MONEY BACK GUARANTEE ON ALL PURCHASES FROM THIS WEBSITE. MONEY BACK GUARANTEE ON ALL PURCHASES FROM THIS WEBSITE.
Home / News / Tagged: IBS

Myth #9 Probiotic microbes colonise the gut

Myth #9 Probiotic microbes colonise the gut

A popular misconception is that probiotic microbes colonise the gut on a durable/permanent basis. This is simply not true. Probiotic microbes tend to persist in the gut for several days to a week. An exception to this can be bifidobacteria given in early infancy.

There is some limited evidence that these may become part of the gut flora in the infant on a longer-term basis. But for the overwhelming majority of people the persistence of supplemented probiotic microbes in the gut extends out to a maximum of about a week.

Myth #8 Multi-strain just means different freeze-dried bacteria mixed together

Myth #8 Multi-strain just means different freeze-dried bacteria mixed together

Most freeze-dried probiotic products have a seemingly impressive list of microbes listed on the label. The assertion is then made that the product is ‘multi-strain’. While this is true in a very limited sense, it is really sidestepping the whole reason why a consumer would want a multi-strain product in the first place.

 In the real world, microbes are never alone, they never live only among their own species/strain. Microbes are always in vast communities with friends and competitors engaged in an eternal struggle for survival. Very early in the development of probiotics, it was observed that cultures containing several different microbes tended to outperform cultures containing only a single strain. These observations were generally on live active cultures, not just blends of various powdered freeze-dried bacteria.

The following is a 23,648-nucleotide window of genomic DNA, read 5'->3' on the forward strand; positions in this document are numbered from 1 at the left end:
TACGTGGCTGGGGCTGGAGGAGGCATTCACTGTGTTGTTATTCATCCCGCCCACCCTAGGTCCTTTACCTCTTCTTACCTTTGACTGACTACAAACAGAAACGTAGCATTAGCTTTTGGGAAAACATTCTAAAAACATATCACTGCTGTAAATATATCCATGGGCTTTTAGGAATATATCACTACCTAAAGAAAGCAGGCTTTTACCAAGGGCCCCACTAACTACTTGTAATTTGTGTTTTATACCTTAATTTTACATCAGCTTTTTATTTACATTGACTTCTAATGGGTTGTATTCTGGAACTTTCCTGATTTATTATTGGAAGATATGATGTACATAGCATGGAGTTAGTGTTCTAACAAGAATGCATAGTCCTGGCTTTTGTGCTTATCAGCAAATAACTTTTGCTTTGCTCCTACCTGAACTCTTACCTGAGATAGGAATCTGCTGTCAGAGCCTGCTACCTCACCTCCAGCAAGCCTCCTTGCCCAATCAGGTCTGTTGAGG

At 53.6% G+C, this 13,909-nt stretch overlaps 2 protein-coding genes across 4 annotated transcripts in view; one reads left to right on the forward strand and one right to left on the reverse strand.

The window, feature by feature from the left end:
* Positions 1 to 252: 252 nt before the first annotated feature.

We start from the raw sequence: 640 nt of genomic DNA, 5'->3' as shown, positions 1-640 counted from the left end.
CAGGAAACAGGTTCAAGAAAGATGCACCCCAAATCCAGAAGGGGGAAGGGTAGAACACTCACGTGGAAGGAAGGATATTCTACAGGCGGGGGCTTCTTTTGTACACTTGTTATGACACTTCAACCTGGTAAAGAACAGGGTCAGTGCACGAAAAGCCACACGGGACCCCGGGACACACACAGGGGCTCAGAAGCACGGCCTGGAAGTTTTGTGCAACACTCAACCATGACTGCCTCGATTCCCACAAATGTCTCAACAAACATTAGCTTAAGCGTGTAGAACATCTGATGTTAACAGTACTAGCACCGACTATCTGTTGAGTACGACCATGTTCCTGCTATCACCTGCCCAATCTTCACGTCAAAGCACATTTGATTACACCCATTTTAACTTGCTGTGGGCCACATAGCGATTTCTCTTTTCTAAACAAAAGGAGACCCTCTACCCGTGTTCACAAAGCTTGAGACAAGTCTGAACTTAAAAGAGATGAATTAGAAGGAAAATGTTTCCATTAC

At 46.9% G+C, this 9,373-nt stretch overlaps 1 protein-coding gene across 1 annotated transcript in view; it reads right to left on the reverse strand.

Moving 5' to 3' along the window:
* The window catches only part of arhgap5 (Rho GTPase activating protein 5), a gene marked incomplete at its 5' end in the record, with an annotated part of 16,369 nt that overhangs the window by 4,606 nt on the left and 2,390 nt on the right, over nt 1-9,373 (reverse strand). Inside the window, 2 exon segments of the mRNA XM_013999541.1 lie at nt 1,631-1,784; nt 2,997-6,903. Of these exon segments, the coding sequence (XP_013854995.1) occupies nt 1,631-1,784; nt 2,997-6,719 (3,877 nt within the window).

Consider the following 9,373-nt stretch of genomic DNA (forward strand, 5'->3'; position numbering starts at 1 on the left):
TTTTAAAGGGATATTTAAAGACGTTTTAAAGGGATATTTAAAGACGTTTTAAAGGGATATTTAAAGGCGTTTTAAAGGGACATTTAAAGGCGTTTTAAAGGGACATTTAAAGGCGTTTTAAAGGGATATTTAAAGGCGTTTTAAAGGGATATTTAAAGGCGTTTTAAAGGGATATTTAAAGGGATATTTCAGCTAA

Common myths about probiotics #6

Common myths about probiotics #6

Myth #6:  All “probiotic” microbes are equal

There are a broad range of microbes touted as being “probiotic”. Lactobacilli and bifidobacteria are common in many ‘traditional’ probiotics, but one may find many novel products claiming to be probiotic with other types of microbes listed on the label.

Many processed foods now claim to be probiotic. These products are manufactured with spore forming (Bacillus) microbes. A Bacillus microbe can cease activity and form an endospore which are very tough and can endure certain manufacturing processes. The problem with spore-forming microbes is this very capacity to form a spore. When challenged, rather than fighting to the finish, they simply retreat into their spore form. This is not an option for ‘traditional’ probiotic microbes like lactobacilli.

Spore forming microbes also have a slightly higher risk than non-spore formers. In the very rare event that a probiotic microbe causes an infection (something that generally only happens in individuals who are severely immunocompromised) a spore-forming microbe can be harder to kill with pharmaceutical antibiotics than properly selected non-spore formers.